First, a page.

Please note, lovely readers: posts go up a week after the wearing, for personal reasons, although this is likely to change in the very near future.

Week Seven of Why So Many Clothes : Because Clothes Tell the Wearer Stories

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Fairytales With Endings We Change

At twenty-two, I’d been working in a clothes shop, put on full make up every morning, and bought into trends for their own sake.  By this, I mean I bought into the idea that wearing clothes marked in magazines as ‘Bohemian’ (this was 2004) and ‘Gypsy’ actually transported me into these imaginary lives. The much-parodied fashion talk about buying into dreams was a waking reality for me.

This Monday, I’m wearing my satin, aqua blue vest, with mesh trim, bought in Warehouse in 2003 at full price (about £15), layered under the white shirt.  I rushed out to buy it after seeing it in a glossy, in a section marked ‘Mermaids’, showing all sorts of watery, oceanic textures and colours.  I wore it first to a house party, with a statement, beaded necklace in more sea colours, fitted blue jeans, and stilettos.  Another wavy-haired brunette was wearing the same, Warehouse vest, in more of a sea-green, with a different, beaded, statement necklace, tight jeans, and heels.  We took a photo together: two mermaids.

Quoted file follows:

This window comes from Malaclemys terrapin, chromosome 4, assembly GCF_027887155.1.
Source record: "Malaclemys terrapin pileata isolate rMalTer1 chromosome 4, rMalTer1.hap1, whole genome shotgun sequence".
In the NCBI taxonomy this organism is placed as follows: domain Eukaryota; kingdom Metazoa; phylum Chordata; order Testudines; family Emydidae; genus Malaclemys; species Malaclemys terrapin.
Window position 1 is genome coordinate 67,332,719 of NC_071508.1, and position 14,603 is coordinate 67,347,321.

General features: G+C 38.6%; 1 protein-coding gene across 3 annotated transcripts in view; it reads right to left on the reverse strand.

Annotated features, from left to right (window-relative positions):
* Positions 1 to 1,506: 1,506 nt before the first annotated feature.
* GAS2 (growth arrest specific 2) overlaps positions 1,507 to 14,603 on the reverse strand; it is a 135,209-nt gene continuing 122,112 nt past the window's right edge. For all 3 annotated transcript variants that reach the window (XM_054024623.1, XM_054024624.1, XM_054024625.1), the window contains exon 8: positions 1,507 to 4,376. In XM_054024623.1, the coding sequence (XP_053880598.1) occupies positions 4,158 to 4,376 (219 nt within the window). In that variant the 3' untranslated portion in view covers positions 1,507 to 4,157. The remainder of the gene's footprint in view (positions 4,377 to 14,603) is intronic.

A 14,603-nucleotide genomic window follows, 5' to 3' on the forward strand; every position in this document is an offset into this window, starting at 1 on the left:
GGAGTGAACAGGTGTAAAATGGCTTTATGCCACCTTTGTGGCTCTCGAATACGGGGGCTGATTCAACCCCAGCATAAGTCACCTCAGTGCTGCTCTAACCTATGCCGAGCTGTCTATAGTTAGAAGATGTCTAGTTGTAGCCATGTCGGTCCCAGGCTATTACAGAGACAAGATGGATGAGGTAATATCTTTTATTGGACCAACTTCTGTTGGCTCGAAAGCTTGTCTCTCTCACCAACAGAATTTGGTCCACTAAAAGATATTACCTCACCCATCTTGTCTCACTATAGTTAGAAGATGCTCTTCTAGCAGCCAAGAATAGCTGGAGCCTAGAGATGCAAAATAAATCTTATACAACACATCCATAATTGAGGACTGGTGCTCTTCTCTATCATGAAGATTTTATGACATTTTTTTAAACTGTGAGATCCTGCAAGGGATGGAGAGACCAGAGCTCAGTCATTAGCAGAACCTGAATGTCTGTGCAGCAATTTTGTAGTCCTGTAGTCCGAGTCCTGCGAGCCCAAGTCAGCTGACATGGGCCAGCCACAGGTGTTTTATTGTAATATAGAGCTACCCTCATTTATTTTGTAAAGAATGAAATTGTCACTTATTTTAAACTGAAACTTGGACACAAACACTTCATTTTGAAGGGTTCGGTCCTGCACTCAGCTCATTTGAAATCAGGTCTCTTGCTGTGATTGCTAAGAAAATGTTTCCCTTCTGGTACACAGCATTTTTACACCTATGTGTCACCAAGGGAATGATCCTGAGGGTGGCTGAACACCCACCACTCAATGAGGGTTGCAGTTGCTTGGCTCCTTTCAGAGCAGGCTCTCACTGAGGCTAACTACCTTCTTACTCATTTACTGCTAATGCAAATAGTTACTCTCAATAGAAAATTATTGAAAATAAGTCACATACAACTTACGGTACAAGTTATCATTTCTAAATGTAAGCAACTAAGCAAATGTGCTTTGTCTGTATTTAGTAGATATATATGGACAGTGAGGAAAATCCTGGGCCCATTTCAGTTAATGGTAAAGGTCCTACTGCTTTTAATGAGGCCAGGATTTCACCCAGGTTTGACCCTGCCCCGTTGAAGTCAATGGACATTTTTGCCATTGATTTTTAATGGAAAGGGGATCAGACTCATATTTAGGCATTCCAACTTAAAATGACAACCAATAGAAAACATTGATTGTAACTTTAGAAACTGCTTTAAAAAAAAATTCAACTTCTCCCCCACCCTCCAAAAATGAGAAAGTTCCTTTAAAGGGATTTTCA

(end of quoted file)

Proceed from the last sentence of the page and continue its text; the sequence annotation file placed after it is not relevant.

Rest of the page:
Of course, this didn’t consign me to a life with my too-human legs bound forever in tight denim, my feet stabbed at each step, much unlike the sad, original Little Mermaid – although I didn’t ensnare any handsome young men either, at that party.  The vest lives on in different guises, most recently, today, as part of a quite pantomimey ensemble.

11.07.11

Clothes With Little Lives